His neurological examination was normal except for slight increased motor tone. His MRI showed bilateral frontotemporal atrophy. In order to help control any component of sexual disinhibition, management recommendations included switching topiramate, behavior anti-epileptic, to valproate or lamotrigine, and considering a switch from atenolol, his anti-hypertensive, to propranolol.

His treatment included selective serotonin reuptake inhibitors SSRI ; however, the patient eventually declined clinical follow-up and his wife could not get him to return. A year-old man presented with a 5-year history of a progressive personality change exhibited by heightened sexual behavior for over a six month period. He would vementia sexually inappropriate things and touch others inappropriately. He began to actively seek sexual encounters at his residential facility where he would find female staff members, push them into rooms, and try to have sex with them.

He was observed seeking sex several times a day and masturbating. At one dementia, he was found lying on top of an elderly, impaired woman with his hypersecual down attempting to have intercourse. The patient had little insight into his behavior and continued it despite the risk of being expelled from the facility.

His personality change originally began with difficulty completing his work, attending to his affairs, and keeping up his personal appearance and home. He developed disinhibited stealing and hoarding of minor items. In addition, he had particular food desires, including ice cream cones at all hours and peanut butter and jelly sandwiches. On past history, he had an episode of depression 20 years previously with manic behavior on instituting fluoxetine.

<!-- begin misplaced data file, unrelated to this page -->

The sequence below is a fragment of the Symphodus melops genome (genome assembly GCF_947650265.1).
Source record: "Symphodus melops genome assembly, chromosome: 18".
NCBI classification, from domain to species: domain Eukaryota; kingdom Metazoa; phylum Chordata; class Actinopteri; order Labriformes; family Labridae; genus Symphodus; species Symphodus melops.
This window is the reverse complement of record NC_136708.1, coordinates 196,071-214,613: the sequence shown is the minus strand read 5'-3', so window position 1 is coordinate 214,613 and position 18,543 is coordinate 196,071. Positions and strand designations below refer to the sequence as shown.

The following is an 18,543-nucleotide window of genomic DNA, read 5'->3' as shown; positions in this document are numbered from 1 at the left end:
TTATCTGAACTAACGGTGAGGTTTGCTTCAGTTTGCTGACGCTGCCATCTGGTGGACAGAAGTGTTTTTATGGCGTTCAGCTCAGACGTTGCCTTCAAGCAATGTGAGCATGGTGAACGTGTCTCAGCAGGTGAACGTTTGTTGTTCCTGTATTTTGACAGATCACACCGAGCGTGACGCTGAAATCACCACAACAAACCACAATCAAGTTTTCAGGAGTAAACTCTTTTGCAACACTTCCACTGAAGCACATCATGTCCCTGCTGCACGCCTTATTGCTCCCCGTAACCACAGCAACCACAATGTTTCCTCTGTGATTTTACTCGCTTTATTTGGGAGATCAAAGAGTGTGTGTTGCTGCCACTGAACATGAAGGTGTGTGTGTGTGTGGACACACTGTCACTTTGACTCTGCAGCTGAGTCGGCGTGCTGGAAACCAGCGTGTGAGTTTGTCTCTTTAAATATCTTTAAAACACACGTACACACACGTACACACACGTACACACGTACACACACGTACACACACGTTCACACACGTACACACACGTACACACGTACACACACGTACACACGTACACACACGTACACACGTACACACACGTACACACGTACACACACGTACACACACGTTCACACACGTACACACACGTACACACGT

He was started on lithium and other behwvior without any other episodes of depression or mania. The patient had a negative family history for major neurological or psychiatric illnesses. On examination, he had multiple cognitive impairments with preservation of visuospatial constructions and abnormal executive tasks, such as the Luria alternating tasks and proverb interpretation.

His neurologic examination showed slightly increased tone in an extrapyramidal fashion. On MRI scan, this patient had frontotemporal atrophy with corresponding white matter involvement and compensatory enlargement of the frontal horns. PET showed decreased metabolic activity in the frontal lobes and anterior temporal lobes.

At one point, aripiprazole was used to control of his sexual behavior, which eventually diminished as his dementia progressed. A year-old man with a 5-year history of personality and behavioral changes developed increased and inappropriate sexual activity for over six months. He dementia talked about breasts and penises, tried to solicit sex on the internet, and asked a year-old girl to have sex in front of his wife and children.